Radiometrically dating adjacent rocks

Each of them typically exists in igneous rock, or rock made from cooled magma.Fossils, however, form in sedimentary rock -- sediment quickly covers a dinosaur's body, and the sediment and the bones gradually turn into rock.These isotopes break down at a constant rate over time through radioactive decay.By measuring the ratio of the amount of the original (parent) isotope to the amount of the (daughter) isotopes that it breaks down into an age can be determined.Scientists can use certain types of fossils referred to as index fossils to assist in relative dating via correlation.Index fossils are fossils that are known to only occur within a very specific age range.Some of the isotopes used for this purpose are uranium-238, uranium-235 and potassium-40, each of which has a half-life of more than a million years.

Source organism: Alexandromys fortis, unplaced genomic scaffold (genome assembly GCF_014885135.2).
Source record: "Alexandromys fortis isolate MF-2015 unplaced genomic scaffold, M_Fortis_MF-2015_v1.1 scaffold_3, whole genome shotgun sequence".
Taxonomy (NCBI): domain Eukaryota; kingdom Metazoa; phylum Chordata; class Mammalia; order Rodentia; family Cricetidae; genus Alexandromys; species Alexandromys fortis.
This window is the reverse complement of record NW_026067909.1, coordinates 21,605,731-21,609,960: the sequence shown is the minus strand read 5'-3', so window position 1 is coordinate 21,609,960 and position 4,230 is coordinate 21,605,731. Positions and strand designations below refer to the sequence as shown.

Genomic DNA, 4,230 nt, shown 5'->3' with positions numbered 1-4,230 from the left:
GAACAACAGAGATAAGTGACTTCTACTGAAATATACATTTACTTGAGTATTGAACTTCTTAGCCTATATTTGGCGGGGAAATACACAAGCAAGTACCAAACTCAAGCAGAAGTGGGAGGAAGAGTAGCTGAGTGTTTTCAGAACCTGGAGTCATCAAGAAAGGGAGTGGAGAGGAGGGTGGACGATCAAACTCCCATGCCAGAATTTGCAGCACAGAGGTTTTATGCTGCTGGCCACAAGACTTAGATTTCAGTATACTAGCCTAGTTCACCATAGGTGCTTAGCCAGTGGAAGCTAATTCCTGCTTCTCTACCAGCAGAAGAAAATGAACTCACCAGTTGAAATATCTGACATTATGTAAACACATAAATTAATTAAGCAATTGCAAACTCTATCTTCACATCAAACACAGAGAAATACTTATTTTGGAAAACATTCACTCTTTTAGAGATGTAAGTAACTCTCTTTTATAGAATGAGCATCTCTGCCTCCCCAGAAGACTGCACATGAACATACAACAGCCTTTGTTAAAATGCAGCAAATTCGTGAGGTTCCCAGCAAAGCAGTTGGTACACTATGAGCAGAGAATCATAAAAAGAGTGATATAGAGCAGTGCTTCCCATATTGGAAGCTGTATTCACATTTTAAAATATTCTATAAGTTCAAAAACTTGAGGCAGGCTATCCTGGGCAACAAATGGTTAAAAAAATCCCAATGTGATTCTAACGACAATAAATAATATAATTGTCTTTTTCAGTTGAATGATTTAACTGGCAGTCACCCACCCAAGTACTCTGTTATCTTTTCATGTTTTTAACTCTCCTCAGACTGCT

If the fossil you are trying to date occurs alongside one of these index fossils, then the fossil you are dating must fall into the age range of the index fossil. In a hypothetical example, a rock formation contains fossils of a type of brachiopod known to occur between 410 and 420 million years.The most widely known form of radiometric dating is carbon-14 dating.This is what archaeologists use to determine the age of human-made artifacts. The half-life of carbon-14 is only 5,730 years, so carbon-14 dating is only effective on samples that are less than 50,000 years old.Potassium-40 on the other hand has a half like of 1.25 billion years and is common in rocks and minerals.This makes it ideal for dating much older rocks and fossils.

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